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ORIGINAL ARTICLE
Year : 2013  |  Volume : 2  |  Issue : 4  |  Page : 261-268

Comparison of measurements from conventional, scanned, and photographed lateral cephalograms: An in vitro study


Department of Orthodontics, Sibar Institute of Dental Sciences, Guntur, Andhra Pradesh, India

Date of Web Publication26-Nov-2013

Correspondence Address:
Sk Tanveer Ahamed
5-88-3, Ameen Mahal, 3rd Lane Lakshmipuram, Guntur - 522 007 Andhra Pradesh
India
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Source of Support: None, Conflict of Interest: None


DOI: 10.4103/2277-8632.122162

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  Abstract 

Background: The cephalograms are invaluable in diagnosis, treatment planning, and evaluation of treatment results. Digital cephalograms have several advantages. Conventional cephalograms can be converted to digital format by scanning on a flatbed scanner. More recently it was reported that conventional cephalograms photographed with a digital camera can be used for doing cephalometric analysis. However, the accuracy of the measurements is not very clear.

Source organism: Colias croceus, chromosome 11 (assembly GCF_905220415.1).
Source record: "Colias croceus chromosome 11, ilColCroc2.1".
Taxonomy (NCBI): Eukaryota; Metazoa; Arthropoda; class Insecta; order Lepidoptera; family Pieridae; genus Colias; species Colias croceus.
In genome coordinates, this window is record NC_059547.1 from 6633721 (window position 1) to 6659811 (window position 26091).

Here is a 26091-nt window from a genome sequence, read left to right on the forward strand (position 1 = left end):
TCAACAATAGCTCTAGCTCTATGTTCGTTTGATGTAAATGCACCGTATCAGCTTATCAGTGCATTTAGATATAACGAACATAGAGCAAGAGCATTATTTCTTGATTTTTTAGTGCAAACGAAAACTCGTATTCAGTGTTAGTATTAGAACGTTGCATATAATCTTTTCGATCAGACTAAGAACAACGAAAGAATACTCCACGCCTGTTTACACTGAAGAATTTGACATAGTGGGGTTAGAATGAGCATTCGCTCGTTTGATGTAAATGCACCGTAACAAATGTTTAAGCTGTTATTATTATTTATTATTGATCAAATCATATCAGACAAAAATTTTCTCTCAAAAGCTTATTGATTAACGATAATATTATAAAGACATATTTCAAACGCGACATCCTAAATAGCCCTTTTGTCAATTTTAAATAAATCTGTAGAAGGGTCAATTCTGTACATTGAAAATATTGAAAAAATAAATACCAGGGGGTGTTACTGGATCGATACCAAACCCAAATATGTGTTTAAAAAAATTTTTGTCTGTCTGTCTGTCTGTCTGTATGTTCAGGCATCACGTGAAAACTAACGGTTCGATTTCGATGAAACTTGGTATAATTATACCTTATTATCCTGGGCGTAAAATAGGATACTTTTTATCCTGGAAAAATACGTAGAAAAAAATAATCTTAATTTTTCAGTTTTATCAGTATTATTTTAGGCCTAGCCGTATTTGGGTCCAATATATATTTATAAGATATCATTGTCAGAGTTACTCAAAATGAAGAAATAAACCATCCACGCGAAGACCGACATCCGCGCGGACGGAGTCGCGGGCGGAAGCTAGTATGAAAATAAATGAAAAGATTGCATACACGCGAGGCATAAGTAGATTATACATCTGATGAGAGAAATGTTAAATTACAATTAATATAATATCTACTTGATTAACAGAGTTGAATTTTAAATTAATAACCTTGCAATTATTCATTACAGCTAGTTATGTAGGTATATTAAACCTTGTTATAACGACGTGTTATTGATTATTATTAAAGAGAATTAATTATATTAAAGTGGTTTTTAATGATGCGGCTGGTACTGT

Aim: To compare the accuracy of angular and linear measurements obtained from scanned and photographed images of conventional cephalograms with that of manually traced original cephalograms.
Materials and Methods: Twenty cephalograms of patients taken in natural head position (NHP) were converted to digital format by scanning on a flatbed scanner and also were photographed with a high resolution digital camera. Both images were digitized with Vista Dent OC Imaging TM cephalometric software. Customized cephalometric analysis was performed on both images, and the measurements were recorded.